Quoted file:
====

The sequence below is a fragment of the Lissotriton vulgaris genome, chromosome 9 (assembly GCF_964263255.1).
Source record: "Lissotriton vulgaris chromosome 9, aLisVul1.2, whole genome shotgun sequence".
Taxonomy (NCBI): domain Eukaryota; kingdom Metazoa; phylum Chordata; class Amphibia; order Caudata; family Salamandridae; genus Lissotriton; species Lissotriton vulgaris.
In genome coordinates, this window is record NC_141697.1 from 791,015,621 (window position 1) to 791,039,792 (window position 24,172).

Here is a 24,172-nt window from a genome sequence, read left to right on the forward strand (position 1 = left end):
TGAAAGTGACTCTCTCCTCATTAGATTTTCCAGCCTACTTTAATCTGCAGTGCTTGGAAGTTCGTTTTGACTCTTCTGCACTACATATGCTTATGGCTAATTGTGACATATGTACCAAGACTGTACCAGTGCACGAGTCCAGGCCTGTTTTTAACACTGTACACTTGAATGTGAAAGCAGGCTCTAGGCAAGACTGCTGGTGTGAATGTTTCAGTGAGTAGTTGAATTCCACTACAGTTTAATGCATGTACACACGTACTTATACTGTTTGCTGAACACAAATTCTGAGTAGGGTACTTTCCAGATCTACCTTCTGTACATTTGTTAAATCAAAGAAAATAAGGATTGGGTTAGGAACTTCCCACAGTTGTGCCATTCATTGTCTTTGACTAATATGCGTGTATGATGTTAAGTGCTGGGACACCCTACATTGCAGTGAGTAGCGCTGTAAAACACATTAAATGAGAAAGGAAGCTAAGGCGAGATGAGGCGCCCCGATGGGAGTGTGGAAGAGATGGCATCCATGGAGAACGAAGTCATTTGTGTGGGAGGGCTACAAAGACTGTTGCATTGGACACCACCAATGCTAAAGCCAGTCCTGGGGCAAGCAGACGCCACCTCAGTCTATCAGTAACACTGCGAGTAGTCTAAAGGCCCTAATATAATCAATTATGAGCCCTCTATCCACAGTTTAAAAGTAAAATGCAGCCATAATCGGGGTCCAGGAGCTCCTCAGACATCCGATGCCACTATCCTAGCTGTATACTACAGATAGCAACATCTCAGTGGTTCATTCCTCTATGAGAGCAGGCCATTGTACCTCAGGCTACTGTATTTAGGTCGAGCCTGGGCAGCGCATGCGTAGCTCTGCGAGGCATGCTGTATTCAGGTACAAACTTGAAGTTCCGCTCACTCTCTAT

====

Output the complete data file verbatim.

The sequence below is a fragment of the Lissotriton vulgaris genome, chromosome 9 (assembly GCF_964263255.1).
Source record: "Lissotriton vulgaris chromosome 9, aLisVul1.2, whole genome shotgun sequence".
Taxonomy (NCBI): domain Eukaryota; kingdom Metazoa; phylum Chordata; class Amphibia; order Caudata; family Salamandridae; genus Lissotriton; species Lissotriton vulgaris.
In genome coordinates, this window is record NC_141697.1 from 791,015,621 (window position 1) to 791,039,792 (window position 24,172).

Here is a 24,172-nt window from a genome sequence, read left to right on the forward strand (position 1 = left end):
TGAAAGTGACTCTCTCCTCATTAGATTTTCCAGCCTACTTTAATCTGCAGTGCTTGGAAGTTCGTTTTGACTCTTCTGCACTACATATGCTTATGGCTAATTGTGACATATGTACCAAGACTGTACCAGTGCACGAGTCCAGGCCTGTTTTTAACACTGTACACTTGAATGTGAAAGCAGGCTCTAGGCAAGACTGCTGGTGTGAATGTTTCAGTGAGTAGTTGAATTCCACTACAGTTTAATGCATGTACACACGTACTTATACTGTTTGCTGAACACAAATTCTGAGTAGGGTACTTTCCAGATCTACCTTCTGTACATTTGTTAAATCAAAGAAAATAAGGATTGGGTTAGGAACTTCCCACAGTTGTGCCATTCATTGTCTTTGACTAATATGCGTGTATGATGTTAAGTGCTGGGACACCCTACATTGCAGTGAGTAGCGCTGTAAAACACATTAAATGAGAAAGGAAGCTAAGGCGAGATGAGGCGCCCCGATGGGAGTGTGGAAGAGATGGCATCCATGGAGAACGAAGTCATTTGTGTGGGAGGGCTACAAAGACTGTTGCATTGGACACCACCAATGCTAAAGCCAGTCCTGGGGCAAGCAGACGCCACCTCAGTCTATCAGTAACACTGCGAGTAGTCTAAAGGCCCTAATATAATCAATTATGAGCCCTCTATCCACAGTTTAAAAGTAAAATGCAGCCATAATCGGGGTCCAGGAGCTCCTCAGACATCCGATGCCACTATCCTAGCTGTATACTACAGATAGCAACATCTCAGTGGTTCATTCCTCTATGAGAGCAGGCCATTGTACCTCAGGCTACTGTATTTAGGTCGAGCCTGGGCAGCGCATGCGTAGCTCTGCGAGGCATGCTGTATTCAGGTACAAACTTGAAGTTCCGCTCACTCTCTAT